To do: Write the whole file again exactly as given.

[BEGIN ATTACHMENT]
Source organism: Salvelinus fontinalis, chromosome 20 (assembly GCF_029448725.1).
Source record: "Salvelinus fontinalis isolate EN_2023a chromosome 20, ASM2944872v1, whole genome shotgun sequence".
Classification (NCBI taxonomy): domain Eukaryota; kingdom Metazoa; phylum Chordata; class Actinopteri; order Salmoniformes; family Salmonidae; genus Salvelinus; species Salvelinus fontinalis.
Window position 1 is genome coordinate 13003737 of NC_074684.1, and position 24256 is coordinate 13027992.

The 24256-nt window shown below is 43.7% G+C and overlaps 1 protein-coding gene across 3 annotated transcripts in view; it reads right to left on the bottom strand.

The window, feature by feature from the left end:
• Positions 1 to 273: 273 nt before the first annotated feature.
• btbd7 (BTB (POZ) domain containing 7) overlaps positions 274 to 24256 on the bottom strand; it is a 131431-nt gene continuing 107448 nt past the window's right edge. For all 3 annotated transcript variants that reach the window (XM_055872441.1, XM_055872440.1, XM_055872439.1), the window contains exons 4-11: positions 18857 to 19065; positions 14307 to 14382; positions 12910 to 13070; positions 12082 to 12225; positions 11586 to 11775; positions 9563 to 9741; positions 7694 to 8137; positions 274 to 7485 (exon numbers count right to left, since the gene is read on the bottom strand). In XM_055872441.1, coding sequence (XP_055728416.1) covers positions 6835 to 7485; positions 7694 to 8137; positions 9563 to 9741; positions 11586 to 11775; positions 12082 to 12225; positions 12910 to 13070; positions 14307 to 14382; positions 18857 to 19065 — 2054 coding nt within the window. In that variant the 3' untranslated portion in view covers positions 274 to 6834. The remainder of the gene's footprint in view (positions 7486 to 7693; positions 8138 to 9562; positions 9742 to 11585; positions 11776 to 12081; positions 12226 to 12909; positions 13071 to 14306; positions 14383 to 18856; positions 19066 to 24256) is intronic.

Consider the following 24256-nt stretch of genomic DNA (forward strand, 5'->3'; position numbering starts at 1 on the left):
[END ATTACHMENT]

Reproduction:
Source organism: Salvelinus fontinalis, chromosome 20 (assembly GCF_029448725.1).
Source record: "Salvelinus fontinalis isolate EN_2023a chromosome 20, ASM2944872v1, whole genome shotgun sequence".
Classification (NCBI taxonomy): domain Eukaryota; kingdom Metazoa; phylum Chordata; class Actinopteri; order Salmoniformes; family Salmonidae; genus Salvelinus; species Salvelinus fontinalis.
Window position 1 is genome coordinate 13003737 of NC_074684.1, and position 24256 is coordinate 13027992.

The 24256-nt window shown below is 43.7% G+C and overlaps 1 protein-coding gene across 3 annotated transcripts in view; it reads right to left on the bottom strand.

The window, feature by feature from the left end:
• Positions 1 to 273: 273 nt before the first annotated feature.
• btbd7 (BTB (POZ) domain containing 7) overlaps positions 274 to 24256 on the bottom strand; it is a 131431-nt gene continuing 107448 nt past the window's right edge. For all 3 annotated transcript variants that reach the window (XM_055872441.1, XM_055872440.1, XM_055872439.1), the window contains exons 4-11: positions 18857 to 19065; positions 14307 to 14382; positions 12910 to 13070; positions 12082 to 12225; positions 11586 to 11775; positions 9563 to 9741; positions 7694 to 8137; positions 274 to 7485 (exon numbers count right to left, since the gene is read on the bottom strand). In XM_055872441.1, coding sequence (XP_055728416.1) covers positions 6835 to 7485; positions 7694 to 8137; positions 9563 to 9741; positions 11586 to 11775; positions 12082 to 12225; positions 12910 to 13070; positions 14307 to 14382; positions 18857 to 19065 — 2054 coding nt within the window. In that variant the 3' untranslated portion in view covers positions 274 to 6834. The remainder of the gene's footprint in view (positions 7486 to 7693; positions 8138 to 9562; positions 9742 to 11585; positions 11776 to 12081; positions 12226 to 12909; positions 13071 to 14306; positions 14383 to 18856; positions 19066 to 24256) is intronic.

Consider the following 24256-nt stretch of genomic DNA (forward strand, 5'->3'; position numbering starts at 1 on the left):